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15th TEA Summer School, August 18 to 22, in Leibnitz, Austria

One of the trainers at the TEA Summer School was Andrew Wright, who focused on storytelling and story writing, the writing of poetry, and on how to encourage students to publish and perform their work. As Andrew puts it in his article The Place of Stories in ELT (published in “Storytelling in ELT” edited by Amos Paran and Eleanor Watts, ISBN 1-901095-16-9), “The food we eat makes our bodies and the stories we hear make our minds. In using stories in language teaching we are using something bigger and more important than language teaching itself!”

In a number of delightful and instructive workshops Andrew opened wide his treasure chest of experience and ideas and shared his wisdom with the participants. One way he suggested of how to help students write stories was the ‘tool’ of visualization. Three of the following texts were written in Andrew’s workshop, the fourth was produced later and has already been tried out quite successfully with 8th-graders (14-year-olds) in Wien West.

Visualisation (Maria Garschall)
floating in music

On a warm summer afternoon imagine yourself visiting an old abbey church on a rock above a medival town.
In front of the church you read a sign: “Bach Concert”. You lean against the heavy wooden entrance door to open it. You feel the cool air on your face as you slowly walk in. As your eyes are getting used to the dark you notice the incence smell. You look around and you see golden angels, redish marble and dark wooden pews. Rays of sunlight come in from the windows high above. Lots of people are waiting for the music to start. You feel the silence. You look around for a comfortable place to sit and you find a space on a red carpet on one of the side altars. You cuddle up and you feel warm as the organ music starts to play. The tunes come in waves and surround you. Music fills up the air above, beside and below you. You are floating in a bubble, warm, safe and lightened. No gravity left.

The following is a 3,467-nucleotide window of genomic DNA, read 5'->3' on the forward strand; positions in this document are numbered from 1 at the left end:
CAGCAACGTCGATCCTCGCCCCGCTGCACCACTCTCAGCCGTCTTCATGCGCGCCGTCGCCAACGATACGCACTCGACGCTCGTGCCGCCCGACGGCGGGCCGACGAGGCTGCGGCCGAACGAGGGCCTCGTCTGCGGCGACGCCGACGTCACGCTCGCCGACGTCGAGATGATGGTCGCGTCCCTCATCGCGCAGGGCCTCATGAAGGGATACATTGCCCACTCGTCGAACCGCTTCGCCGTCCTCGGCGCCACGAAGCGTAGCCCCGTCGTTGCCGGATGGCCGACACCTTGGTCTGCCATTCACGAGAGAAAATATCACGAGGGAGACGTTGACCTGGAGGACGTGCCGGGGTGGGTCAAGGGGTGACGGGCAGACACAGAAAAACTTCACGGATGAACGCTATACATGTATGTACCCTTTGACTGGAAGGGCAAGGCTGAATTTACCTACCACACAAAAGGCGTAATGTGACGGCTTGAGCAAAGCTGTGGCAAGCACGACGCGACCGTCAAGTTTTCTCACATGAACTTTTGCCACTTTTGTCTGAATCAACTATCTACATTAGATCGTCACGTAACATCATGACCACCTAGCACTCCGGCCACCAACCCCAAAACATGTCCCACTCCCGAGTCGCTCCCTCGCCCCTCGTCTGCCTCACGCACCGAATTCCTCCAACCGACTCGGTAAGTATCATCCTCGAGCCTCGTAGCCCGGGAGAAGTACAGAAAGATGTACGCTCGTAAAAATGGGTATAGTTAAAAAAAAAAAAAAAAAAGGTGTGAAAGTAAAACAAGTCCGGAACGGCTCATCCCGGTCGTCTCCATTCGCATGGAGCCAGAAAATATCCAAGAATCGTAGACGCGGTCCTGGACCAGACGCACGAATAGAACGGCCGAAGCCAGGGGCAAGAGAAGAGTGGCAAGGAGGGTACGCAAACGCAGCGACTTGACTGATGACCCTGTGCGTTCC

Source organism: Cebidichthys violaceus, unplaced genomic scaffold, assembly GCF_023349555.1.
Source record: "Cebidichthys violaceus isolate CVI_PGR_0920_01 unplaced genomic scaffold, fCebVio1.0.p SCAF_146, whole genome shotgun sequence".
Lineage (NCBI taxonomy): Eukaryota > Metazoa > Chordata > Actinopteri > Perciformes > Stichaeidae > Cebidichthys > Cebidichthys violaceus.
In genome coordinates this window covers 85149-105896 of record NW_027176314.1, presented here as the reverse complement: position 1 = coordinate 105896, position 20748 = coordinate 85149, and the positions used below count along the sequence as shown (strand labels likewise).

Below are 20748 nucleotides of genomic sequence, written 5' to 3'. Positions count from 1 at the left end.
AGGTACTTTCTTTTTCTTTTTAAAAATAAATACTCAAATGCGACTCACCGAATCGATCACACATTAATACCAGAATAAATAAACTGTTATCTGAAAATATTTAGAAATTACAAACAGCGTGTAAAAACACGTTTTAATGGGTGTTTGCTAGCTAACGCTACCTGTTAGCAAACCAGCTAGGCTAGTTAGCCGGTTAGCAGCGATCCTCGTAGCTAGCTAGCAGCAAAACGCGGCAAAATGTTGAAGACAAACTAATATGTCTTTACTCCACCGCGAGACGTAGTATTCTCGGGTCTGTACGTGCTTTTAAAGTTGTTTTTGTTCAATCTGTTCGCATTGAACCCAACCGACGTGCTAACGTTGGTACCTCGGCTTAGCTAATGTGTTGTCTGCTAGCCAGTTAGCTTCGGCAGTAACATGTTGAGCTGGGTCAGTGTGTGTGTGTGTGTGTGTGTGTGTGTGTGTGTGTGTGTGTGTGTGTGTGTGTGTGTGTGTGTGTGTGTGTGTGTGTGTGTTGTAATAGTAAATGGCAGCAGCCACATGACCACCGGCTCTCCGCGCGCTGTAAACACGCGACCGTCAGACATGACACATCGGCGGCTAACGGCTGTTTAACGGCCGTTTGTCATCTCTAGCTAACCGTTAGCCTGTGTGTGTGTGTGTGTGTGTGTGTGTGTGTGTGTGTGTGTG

After a timeless period, the music ends. People applaud and you can feel the ground you’re sitting on. In your own speed you leave the concert and come back to the room where you are. Wiggle your fingers and toes and open your eyes.

Visualisation (Candy Fresacher)

Sit back in your rocking chair to visualize a country scene just off the porch. High grass waves in the slight breeze and you are feeling very calm and peaceful. As you study the landscape, you see just the tops of the floppy ears of a large, brown hare as it jumps through the grass. As you concentrate on the hare, you realise that you can accompany him on his journey. How powerful you feel – such strong legs – excellent for jumping high and wide and fast. And your ears – they are long, and sleek and beautiful and you suddenly hear so well that all the sounds of the countryside are magnified. The bird calls, the movement of the ants, even the leaves falling to the ground thunder in your ears. You feel powerful. This power goes from your ears, through your head and body, down to your very paws and claws.